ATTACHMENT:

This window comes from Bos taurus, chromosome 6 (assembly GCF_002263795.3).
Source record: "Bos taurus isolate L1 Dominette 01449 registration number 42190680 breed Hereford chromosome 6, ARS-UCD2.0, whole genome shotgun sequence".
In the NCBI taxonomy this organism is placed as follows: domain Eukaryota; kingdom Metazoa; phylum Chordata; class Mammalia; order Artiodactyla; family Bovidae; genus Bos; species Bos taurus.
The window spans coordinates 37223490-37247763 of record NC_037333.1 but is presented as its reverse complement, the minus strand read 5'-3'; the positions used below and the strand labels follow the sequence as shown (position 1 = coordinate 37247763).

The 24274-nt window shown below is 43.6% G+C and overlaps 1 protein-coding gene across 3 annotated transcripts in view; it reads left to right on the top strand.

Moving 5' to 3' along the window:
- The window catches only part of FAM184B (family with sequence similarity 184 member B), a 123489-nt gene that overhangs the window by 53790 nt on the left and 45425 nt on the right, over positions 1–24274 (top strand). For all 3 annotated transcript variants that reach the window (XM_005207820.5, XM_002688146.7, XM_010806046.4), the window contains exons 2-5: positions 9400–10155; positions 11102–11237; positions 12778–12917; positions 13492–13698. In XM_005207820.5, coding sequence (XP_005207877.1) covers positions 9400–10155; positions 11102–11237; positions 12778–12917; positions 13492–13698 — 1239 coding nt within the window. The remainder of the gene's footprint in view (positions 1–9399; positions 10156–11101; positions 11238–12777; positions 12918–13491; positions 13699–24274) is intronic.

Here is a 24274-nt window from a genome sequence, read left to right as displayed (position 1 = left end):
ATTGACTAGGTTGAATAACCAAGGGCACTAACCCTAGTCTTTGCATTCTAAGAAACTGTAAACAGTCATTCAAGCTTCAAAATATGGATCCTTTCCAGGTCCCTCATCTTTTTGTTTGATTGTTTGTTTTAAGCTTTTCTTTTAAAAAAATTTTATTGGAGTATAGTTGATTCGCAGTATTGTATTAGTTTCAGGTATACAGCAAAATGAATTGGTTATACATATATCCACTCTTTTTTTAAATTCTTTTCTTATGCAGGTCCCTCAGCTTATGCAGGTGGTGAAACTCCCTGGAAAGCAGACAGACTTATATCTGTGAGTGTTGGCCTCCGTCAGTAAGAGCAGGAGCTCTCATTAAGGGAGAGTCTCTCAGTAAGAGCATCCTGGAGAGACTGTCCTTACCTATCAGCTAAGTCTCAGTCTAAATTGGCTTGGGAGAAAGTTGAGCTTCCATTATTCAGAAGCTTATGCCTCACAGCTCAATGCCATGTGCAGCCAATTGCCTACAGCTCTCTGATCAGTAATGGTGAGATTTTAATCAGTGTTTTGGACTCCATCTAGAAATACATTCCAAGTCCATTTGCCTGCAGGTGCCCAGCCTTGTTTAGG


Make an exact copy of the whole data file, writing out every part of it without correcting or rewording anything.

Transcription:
This window comes from Bos taurus, chromosome 6 (assembly GCF_002263795.3).
Source record: "Bos taurus isolate L1 Dominette 01449 registration number 42190680 breed Hereford chromosome 6, ARS-UCD2.0, whole genome shotgun sequence".
In the NCBI taxonomy this organism is placed as follows: domain Eukaryota; kingdom Metazoa; phylum Chordata; class Mammalia; order Artiodactyla; family Bovidae; genus Bos; species Bos taurus.
The window spans coordinates 37223490-37247763 of record NC_037333.1 but is presented as its reverse complement, the minus strand read 5'-3'; the positions used below and the strand labels follow the sequence as shown (position 1 = coordinate 37247763).

The 24274-nt window shown below is 43.6% G+C and overlaps 1 protein-coding gene across 3 annotated transcripts in view; it reads left to right on the top strand.

Moving 5' to 3' along the window:
- The window catches only part of FAM184B (family with sequence similarity 184 member B), a 123489-nt gene that overhangs the window by 53790 nt on the left and 45425 nt on the right, over positions 1–24274 (top strand). For all 3 annotated transcript variants that reach the window (XM_005207820.5, XM_002688146.7, XM_010806046.4), the window contains exons 2-5: positions 9400–10155; positions 11102–11237; positions 12778–12917; positions 13492–13698. In XM_005207820.5, coding sequence (XP_005207877.1) covers positions 9400–10155; positions 11102–11237; positions 12778–12917; positions 13492–13698 — 1239 coding nt within the window. The remainder of the gene's footprint in view (positions 1–9399; positions 10156–11101; positions 11238–12777; positions 12918–13491; positions 13699–24274) is intronic.

Here is a 24274-nt window from a genome sequence, read left to right as displayed (position 1 = left end):
ATTGACTAGGTTGAATAACCAAGGGCACTAACCCTAGTCTTTGCATTCTAAGAAACTGTAAACAGTCATTCAAGCTTCAAAATATGGATCCTTTCCAGGTCCCTCATCTTTTTGTTTGATTGTTTGTTTTAAGCTTTTCTTTTAAAAAAATTTTATTGGAGTATAGTTGATTCGCAGTATTGTATTAGTTTCAGGTATACAGCAAAATGAATTGGTTATACATATATCCACTCTTTTTTTAAATTCTTTTCTTATGCAGGTCCCTCAGCTTATGCAGGTGGTGAAACTCCCTGGAAAGCAGACAGACTTATATCTGTGAGTGTTGGCCTCCGTCAGTAAGAGCAGGAGCTCTCATTAAGGGAGAGTCTCTCAGTAAGAGCATCCTGGAGAGACTGTCCTTACCTATCAGCTAAGTCTCAGTCTAAATTGGCTTGGGAGAAAGTTGAGCTTCCATTATTCAGAAGCTTATGCCTCACAGCTCAATGCCATGTGCAGCCAATTGCCTACAGCTCTCTGATCAGTAATGGTGAGATTTTAATCAGTGTTTTGGACTCCATCTAGAAATACATTCCAAGTCCATTTGCCTGCAGGTGCCCAGCCTTGTTTAGG